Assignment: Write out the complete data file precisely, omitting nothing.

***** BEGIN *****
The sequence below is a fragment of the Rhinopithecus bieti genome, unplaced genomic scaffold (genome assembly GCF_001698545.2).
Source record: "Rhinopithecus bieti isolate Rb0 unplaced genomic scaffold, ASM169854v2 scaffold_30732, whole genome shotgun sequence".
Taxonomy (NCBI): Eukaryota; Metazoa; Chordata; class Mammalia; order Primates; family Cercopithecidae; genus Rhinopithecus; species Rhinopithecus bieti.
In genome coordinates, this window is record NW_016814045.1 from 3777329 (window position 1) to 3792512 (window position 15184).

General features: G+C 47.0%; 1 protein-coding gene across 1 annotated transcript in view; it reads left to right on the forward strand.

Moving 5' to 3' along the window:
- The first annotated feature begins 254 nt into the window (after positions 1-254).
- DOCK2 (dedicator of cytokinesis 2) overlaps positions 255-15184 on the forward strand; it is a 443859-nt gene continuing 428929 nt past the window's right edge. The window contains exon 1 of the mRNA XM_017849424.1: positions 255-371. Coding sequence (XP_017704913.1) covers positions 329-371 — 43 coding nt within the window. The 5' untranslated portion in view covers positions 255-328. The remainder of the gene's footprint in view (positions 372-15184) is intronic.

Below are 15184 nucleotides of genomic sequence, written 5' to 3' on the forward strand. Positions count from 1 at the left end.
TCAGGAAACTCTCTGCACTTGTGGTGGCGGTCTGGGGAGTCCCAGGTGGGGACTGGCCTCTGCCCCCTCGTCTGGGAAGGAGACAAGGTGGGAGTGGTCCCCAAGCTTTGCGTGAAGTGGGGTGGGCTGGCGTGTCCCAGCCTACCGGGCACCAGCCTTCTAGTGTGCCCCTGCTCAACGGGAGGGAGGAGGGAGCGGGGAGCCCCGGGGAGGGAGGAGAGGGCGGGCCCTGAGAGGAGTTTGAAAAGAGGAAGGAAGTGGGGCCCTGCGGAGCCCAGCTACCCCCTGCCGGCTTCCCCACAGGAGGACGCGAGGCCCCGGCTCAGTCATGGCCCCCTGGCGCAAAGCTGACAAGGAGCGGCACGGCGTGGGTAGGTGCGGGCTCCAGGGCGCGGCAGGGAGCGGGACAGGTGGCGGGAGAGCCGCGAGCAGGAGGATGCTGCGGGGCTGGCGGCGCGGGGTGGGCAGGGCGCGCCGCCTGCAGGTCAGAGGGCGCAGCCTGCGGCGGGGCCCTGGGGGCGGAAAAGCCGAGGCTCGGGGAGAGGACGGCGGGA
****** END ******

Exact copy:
The sequence below is a fragment of the Rhinopithecus bieti genome, unplaced genomic scaffold (genome assembly GCF_001698545.2).
Source record: "Rhinopithecus bieti isolate Rb0 unplaced genomic scaffold, ASM169854v2 scaffold_30732, whole genome shotgun sequence".
Taxonomy (NCBI): Eukaryota; Metazoa; Chordata; class Mammalia; order Primates; family Cercopithecidae; genus Rhinopithecus; species Rhinopithecus bieti.
In genome coordinates, this window is record NW_016814045.1 from 3777329 (window position 1) to 3792512 (window position 15184).

General features: G+C 47.0%; 1 protein-coding gene across 1 annotated transcript in view; it reads left to right on the forward strand.

Moving 5' to 3' along the window:
- The first annotated feature begins 254 nt into the window (after positions 1-254).
- DOCK2 (dedicator of cytokinesis 2) overlaps positions 255-15184 on the forward strand; it is a 443859-nt gene continuing 428929 nt past the window's right edge. The window contains exon 1 of the mRNA XM_017849424.1: positions 255-371. Coding sequence (XP_017704913.1) covers positions 329-371 — 43 coding nt within the window. The 5' untranslated portion in view covers positions 255-328. The remainder of the gene's footprint in view (positions 372-15184) is intronic.

Below are 15184 nucleotides of genomic sequence, written 5' to 3' on the forward strand. Positions count from 1 at the left end.
TCAGGAAACTCTCTGCACTTGTGGTGGCGGTCTGGGGAGTCCCAGGTGGGGACTGGCCTCTGCCCCCTCGTCTGGGAAGGAGACAAGGTGGGAGTGGTCCCCAAGCTTTGCGTGAAGTGGGGTGGGCTGGCGTGTCCCAGCCTACCGGGCACCAGCCTTCTAGTGTGCCCCTGCTCAACGGGAGGGAGGAGGGAGCGGGGAGCCCCGGGGAGGGAGGAGAGGGCGGGCCCTGAGAGGAGTTTGAAAAGAGGAAGGAAGTGGGGCCCTGCGGAGCCCAGCTACCCCCTGCCGGCTTCCCCACAGGAGGACGCGAGGCCCCGGCTCAGTCATGGCCCCCTGGCGCAAAGCTGACAAGGAGCGGCACGGCGTGGGTAGGTGCGGGCTCCAGGGCGCGGCAGGGAGCGGGACAGGTGGCGGGAGAGCCGCGAGCAGGAGGATGCTGCGGGGCTGGCGGCGCGGGGTGGGCAGGGCGCGCCGCCTGCAGGTCAGAGGGCGCAGCCTGCGGCGGGGCCCTGGGGGCGGAAAAGCCGAGGCTCGGGGAGAGGACGGCGGGA